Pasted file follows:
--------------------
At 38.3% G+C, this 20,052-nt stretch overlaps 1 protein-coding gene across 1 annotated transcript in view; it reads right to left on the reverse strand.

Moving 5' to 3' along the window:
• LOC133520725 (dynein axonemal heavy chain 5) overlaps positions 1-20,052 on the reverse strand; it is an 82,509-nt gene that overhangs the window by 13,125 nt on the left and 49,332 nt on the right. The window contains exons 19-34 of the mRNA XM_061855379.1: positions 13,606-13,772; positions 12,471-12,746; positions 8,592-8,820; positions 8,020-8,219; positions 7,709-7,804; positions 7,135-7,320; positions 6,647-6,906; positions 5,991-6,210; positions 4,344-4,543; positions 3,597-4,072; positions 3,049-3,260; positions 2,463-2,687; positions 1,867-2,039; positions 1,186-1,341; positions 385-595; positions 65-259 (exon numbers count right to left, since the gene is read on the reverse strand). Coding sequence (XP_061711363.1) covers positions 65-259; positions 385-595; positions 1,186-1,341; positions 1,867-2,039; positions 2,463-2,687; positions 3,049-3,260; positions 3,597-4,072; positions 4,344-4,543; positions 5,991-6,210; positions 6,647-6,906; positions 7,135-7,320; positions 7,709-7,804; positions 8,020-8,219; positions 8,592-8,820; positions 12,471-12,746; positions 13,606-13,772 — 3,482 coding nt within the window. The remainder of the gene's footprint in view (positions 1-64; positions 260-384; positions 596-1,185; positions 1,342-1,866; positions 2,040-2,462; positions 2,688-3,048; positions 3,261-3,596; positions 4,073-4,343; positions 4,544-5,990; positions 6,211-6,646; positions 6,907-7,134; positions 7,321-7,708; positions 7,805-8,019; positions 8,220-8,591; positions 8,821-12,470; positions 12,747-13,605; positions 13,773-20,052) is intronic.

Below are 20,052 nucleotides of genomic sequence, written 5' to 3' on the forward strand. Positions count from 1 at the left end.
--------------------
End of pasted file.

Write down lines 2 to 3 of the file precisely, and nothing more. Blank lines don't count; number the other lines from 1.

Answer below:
Moving 5' to 3' along the window:
• LOC133520725 (dynein axonemal heavy chain 5) overlaps positions 1-20,052 on the reverse strand; it is an 82,509-nt gene that overhangs the window by 13,125 nt on the left and 49,332 nt on the right. The window contains exons 19-34 of the mRNA XM_061855379.1: positions 13,606-13,772; positions 12,471-12,746; positions 8,592-8,820; positions 8,020-8,219; positions 7,709-7,804; positions 7,135-7,320; positions 6,647-6,906; positions 5,991-6,210; positions 4,344-4,543; positions 3,597-4,072; positions 3,049-3,260; positions 2,463-2,687; positions 1,867-2,039; positions 1,186-1,341; positions 385-595; positions 65-259 (exon numbers count right to left, since the gene is read on the reverse strand). Coding sequence (XP_061711363.1) covers positions 65-259; positions 385-595; positions 1,186-1,341; positions 1,867-2,039; positions 2,463-2,687; positions 3,049-3,260; positions 3,597-4,072; positions 4,344-4,543; positions 5,991-6,210; positions 6,647-6,906; positions 7,135-7,320; positions 7,709-7,804; positions 8,020-8,219; positions 8,592-8,820; positions 12,471-12,746; positions 13,606-13,772 — 3,482 coding nt within the window. The remainder of the gene's footprint in view (positions 1-64; positions 260-384; positions 596-1,185; positions 1,342-1,866; positions 2,040-2,462; positions 2,688-3,048; positions 3,261-3,596; positions 4,073-4,343; positions 4,544-5,990; positions 6,211-6,646; positions 6,907-7,134; positions 7,321-7,708; positions 7,805-8,019; positions 8,220-8,591; positions 8,821-12,470; positions 12,747-13,605; positions 13,773-20,052) is intronic.